Jeff Burgess

UA Receives $1.5 Million to Study Cancer in Firefighters

News Date: 
January 1, 2017 :00am
Image: 

The job of a fireman is dangerous in more ways than one. As a matter of fact, cancer happens to be a leading cause of death for firefighters due to prolonged exposures to carsinogens by means of inhalation and skin absorption. For this reason, Dr. Jeff Burgess (the associate dean of research and the professor at the UA Zuckermn College of Public Health) has dedicated the past 25 years to developing new methods for improving occupational health, particularly for that of firefighters.

UA's Dr. Jeff Burgess Receives Fulbright Schuman European Union Award

News Date: 
July 12, 2016 :00am

(UAHS-College of Public Health News) 

Opportunities for partnerships with fire departments and tribes around ground exposure assessment and effects

Datetime: 
May 4, 2016 - 9:00am
Speaker: 
Jefferey L. Burgess, MD, MS, MPH
Institution: 
University of Arizona

Cancer Prevention and Control (CPC) Seminar

EPI 696B

UA Cancer Center -- Kiewit Auditorium 

 

Society of Toxicology Award Recipient - Dr. Jefferey Burgess

Relevance to Swehsc : 

Dr. Jefferey Burgess is this year’s recipient of the Society of Toxicology Translation Impact Award.  The Award is presented to a scientist whose recent (last 10 years) outstanding clinical, environmental health or translational research has improved human and/or public health in an area of toxicological concern.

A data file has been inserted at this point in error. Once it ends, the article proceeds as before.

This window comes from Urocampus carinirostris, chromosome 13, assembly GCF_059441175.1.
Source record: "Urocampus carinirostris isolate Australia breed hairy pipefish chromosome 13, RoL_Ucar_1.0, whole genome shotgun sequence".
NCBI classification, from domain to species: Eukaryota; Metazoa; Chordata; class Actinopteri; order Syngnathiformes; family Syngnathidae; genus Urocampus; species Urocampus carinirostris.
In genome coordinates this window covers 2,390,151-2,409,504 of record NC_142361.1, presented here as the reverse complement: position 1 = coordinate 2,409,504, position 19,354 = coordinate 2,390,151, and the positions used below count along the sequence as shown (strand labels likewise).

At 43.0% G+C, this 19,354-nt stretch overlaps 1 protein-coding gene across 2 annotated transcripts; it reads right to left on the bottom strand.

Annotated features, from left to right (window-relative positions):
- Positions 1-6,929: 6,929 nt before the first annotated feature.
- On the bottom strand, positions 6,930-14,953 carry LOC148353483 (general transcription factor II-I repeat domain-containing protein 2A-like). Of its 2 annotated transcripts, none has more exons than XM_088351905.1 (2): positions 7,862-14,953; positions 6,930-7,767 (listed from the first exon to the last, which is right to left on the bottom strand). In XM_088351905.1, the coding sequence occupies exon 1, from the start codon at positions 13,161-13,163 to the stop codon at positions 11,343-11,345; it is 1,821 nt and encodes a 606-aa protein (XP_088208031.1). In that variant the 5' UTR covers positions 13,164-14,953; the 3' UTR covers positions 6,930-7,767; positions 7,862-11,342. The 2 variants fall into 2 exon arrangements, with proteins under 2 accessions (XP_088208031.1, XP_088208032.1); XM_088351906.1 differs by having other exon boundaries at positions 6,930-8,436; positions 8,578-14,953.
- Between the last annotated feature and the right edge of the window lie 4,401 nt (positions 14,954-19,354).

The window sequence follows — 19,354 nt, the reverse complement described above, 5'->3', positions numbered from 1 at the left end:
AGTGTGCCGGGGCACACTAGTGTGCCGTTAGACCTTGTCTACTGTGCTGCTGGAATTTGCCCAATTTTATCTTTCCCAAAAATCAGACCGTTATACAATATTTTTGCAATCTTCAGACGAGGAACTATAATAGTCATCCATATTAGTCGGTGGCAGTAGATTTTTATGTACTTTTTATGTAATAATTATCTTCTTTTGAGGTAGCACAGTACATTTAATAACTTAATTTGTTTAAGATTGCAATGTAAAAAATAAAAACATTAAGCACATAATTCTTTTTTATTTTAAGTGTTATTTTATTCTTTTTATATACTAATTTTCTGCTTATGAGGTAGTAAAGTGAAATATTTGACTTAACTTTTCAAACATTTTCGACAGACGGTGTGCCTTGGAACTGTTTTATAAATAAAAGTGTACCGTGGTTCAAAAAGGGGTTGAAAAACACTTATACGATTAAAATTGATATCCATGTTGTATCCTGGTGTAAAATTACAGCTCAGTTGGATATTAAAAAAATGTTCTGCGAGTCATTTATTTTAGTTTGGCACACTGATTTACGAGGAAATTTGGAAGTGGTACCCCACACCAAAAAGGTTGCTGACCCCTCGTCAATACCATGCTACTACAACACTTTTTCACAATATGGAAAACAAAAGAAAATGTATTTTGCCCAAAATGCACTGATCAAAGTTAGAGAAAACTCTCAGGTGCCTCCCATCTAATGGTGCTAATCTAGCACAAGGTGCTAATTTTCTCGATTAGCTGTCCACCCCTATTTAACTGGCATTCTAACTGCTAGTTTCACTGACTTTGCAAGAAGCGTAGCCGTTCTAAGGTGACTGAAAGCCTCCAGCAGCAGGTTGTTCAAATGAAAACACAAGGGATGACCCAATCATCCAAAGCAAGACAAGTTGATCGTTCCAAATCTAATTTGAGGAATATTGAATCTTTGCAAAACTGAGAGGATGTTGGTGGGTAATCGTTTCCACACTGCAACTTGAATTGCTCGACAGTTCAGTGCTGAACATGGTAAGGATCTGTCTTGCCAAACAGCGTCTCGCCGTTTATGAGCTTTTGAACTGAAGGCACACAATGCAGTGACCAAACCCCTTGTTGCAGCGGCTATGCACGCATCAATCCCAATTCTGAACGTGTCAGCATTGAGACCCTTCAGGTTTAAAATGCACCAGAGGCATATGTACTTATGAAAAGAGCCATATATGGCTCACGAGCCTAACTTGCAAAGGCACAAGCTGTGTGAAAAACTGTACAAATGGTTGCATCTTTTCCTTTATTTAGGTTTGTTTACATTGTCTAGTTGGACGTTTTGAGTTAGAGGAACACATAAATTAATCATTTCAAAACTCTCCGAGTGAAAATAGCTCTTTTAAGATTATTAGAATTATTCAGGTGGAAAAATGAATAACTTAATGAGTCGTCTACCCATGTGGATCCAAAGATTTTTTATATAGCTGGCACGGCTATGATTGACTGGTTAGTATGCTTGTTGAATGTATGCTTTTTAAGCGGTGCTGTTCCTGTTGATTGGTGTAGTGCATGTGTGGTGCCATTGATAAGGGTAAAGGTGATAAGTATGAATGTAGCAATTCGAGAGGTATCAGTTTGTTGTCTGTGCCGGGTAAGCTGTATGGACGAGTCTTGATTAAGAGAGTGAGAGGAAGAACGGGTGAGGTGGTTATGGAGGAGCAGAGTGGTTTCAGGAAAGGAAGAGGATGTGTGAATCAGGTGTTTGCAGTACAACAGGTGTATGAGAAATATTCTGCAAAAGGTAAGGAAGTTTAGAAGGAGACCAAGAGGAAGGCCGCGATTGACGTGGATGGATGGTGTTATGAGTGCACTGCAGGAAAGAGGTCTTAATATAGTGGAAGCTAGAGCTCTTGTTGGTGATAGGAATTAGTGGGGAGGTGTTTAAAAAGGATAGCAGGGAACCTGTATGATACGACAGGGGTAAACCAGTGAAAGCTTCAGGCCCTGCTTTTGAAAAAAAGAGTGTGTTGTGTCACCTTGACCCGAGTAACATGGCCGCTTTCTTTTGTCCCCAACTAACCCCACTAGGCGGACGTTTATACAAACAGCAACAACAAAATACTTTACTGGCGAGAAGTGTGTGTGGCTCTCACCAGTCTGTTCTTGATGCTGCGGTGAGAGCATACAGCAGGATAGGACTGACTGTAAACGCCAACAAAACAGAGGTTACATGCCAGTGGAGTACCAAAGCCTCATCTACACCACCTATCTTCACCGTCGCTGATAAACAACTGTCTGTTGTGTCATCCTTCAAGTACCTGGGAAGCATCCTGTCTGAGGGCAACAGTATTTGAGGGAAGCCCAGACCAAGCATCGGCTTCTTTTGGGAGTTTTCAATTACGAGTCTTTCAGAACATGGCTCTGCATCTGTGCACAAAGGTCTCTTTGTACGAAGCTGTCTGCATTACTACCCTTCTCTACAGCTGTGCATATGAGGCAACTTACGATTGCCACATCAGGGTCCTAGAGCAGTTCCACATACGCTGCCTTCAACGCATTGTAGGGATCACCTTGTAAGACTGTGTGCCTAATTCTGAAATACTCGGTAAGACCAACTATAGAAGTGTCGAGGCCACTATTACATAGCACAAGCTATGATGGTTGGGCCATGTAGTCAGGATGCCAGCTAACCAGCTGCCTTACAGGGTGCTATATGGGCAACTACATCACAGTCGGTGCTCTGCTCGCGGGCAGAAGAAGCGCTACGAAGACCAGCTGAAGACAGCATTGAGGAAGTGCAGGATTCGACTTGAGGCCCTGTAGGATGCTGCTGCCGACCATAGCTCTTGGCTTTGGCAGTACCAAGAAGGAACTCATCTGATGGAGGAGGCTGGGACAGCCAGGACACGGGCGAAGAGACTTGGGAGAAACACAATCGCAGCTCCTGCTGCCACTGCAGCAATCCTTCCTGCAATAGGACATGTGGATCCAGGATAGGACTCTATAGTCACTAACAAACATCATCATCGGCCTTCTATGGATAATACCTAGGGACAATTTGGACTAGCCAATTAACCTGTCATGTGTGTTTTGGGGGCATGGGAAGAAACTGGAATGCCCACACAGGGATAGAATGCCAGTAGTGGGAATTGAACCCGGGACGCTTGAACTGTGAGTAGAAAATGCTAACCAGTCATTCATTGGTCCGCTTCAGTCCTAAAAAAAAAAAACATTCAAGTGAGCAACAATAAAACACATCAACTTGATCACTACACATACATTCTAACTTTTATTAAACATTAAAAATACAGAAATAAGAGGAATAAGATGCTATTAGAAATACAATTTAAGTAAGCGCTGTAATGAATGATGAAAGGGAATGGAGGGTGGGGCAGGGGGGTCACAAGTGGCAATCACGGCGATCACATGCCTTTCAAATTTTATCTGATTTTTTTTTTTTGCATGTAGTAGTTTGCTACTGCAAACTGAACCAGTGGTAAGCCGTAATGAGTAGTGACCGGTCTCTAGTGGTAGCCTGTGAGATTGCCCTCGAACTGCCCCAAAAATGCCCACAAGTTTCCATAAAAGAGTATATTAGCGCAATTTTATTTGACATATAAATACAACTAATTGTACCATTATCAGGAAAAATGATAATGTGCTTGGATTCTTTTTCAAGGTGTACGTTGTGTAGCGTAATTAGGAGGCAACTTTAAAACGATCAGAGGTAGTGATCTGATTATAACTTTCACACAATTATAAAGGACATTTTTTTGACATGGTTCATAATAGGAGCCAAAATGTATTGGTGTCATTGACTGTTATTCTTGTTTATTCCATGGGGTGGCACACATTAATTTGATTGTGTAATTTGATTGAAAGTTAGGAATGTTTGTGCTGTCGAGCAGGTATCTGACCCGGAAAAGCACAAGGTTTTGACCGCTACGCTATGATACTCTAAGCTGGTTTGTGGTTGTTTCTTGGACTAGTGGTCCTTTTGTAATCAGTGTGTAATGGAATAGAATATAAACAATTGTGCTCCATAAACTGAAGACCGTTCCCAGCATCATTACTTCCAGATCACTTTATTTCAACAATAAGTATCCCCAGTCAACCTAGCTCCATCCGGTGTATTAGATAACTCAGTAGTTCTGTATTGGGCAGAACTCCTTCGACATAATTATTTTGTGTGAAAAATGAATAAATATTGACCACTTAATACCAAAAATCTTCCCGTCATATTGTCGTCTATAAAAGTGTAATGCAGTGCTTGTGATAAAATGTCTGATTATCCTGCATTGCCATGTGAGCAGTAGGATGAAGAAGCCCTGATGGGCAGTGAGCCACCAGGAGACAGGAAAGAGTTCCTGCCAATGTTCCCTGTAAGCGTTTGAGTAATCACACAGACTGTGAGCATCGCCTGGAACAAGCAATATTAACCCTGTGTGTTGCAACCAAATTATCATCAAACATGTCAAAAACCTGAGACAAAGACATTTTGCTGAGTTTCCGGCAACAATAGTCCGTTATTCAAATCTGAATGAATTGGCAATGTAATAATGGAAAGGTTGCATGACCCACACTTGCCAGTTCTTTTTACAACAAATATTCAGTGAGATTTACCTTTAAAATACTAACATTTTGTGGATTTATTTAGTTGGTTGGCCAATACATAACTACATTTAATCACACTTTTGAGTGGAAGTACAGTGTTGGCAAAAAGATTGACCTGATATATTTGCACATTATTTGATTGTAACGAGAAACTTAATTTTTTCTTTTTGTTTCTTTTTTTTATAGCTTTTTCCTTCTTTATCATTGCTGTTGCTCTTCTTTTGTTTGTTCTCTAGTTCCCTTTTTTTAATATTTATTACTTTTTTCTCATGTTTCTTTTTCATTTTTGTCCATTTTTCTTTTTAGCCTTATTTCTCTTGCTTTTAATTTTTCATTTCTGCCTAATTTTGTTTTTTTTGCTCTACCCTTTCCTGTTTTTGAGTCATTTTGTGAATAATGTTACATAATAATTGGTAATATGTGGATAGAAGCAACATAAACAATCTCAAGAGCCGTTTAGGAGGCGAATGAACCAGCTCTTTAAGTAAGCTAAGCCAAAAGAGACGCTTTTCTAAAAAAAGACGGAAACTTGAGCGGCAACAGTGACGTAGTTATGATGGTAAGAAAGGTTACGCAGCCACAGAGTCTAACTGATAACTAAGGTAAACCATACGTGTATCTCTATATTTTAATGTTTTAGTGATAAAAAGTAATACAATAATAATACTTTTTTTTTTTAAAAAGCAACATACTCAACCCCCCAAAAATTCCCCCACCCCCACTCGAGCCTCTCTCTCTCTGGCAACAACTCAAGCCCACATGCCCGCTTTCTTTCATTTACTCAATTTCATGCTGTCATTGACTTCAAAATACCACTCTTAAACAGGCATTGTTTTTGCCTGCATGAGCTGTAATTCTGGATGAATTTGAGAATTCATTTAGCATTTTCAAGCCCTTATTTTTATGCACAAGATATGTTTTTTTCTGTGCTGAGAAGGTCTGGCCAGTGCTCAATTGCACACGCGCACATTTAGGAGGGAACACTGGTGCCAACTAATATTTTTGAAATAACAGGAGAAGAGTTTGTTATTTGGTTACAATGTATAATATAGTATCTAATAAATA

Cluster of Efforts: 

Scientists who are leaders in multidisciplinary team efforts that have contributed to alleviating toxicity-related health problems are particularly attractive candidates.  

Milestones: 

Dr. Burgess will be recognized at the Annual SOT meeting in San Diego in March, 2015 for his research on biomarker identification in arsenic exposed populations and on occupational inhalation exposures in fire fighters and miners.

Article Published in International Journal of Environmental Research and Public Health

Relevance to Swehsc : 

Environmental arsenic exposure and microbiota in induced sputum. White AG, Watts GS, Lu Z, Meza-Montenegro MM, Lutz EA, Harber P, Burgess JL.  Int J Environ Res Public Health. 2014 Feb 21;11(2):2299-313. doi: 10.3390/ijerph110202299  

Cluster of Efforts: